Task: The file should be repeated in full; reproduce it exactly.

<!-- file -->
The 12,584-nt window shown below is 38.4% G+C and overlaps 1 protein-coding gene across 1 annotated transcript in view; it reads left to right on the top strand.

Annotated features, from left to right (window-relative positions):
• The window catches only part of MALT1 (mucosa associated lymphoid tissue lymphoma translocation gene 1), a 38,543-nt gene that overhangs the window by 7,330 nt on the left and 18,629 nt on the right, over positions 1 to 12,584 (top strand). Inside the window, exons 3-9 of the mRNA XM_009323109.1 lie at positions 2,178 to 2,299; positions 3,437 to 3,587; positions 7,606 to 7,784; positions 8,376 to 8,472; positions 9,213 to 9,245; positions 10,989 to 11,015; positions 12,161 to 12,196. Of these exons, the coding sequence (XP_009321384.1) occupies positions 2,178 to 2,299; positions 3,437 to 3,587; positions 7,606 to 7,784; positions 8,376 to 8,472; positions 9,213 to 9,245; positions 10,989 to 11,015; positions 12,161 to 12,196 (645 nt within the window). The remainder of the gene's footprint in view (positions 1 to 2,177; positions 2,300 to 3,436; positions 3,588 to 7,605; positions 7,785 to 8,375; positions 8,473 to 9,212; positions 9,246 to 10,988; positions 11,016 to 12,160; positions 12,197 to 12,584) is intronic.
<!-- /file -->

The 12,584-nt window shown below is 38.4% G+C and overlaps 1 protein-coding gene across 1 annotated transcript in view; it reads left to right on the top strand.

Annotated features, from left to right (window-relative positions):
• The window catches only part of MALT1 (mucosa associated lymphoid tissue lymphoma translocation gene 1), a 38,543-nt gene that overhangs the window by 7,330 nt on the left and 18,629 nt on the right, over positions 1 to 12,584 (top strand). Inside the window, exons 3-9 of the mRNA XM_009323109.1 lie at positions 2,178 to 2,299; positions 3,437 to 3,587; positions 7,606 to 7,784; positions 8,376 to 8,472; positions 9,213 to 9,245; positions 10,989 to 11,015; positions 12,161 to 12,196. Of these exons, the coding sequence (XP_009321384.1) occupies positions 2,178 to 2,299; positions 3,437 to 3,587; positions 7,606 to 7,784; positions 8,376 to 8,472; positions 9,213 to 9,245; positions 10,989 to 11,015; positions 12,161 to 12,196 (645 nt within the window). The remainder of the gene's footprint in view (positions 1 to 2,177; positions 2,300 to 3,436; positions 3,588 to 7,605; positions 7,785 to 8,375; positions 8,473 to 9,212; positions 9,246 to 10,988; positions 11,016 to 12,160; positions 12,197 to 12,584) is intronic.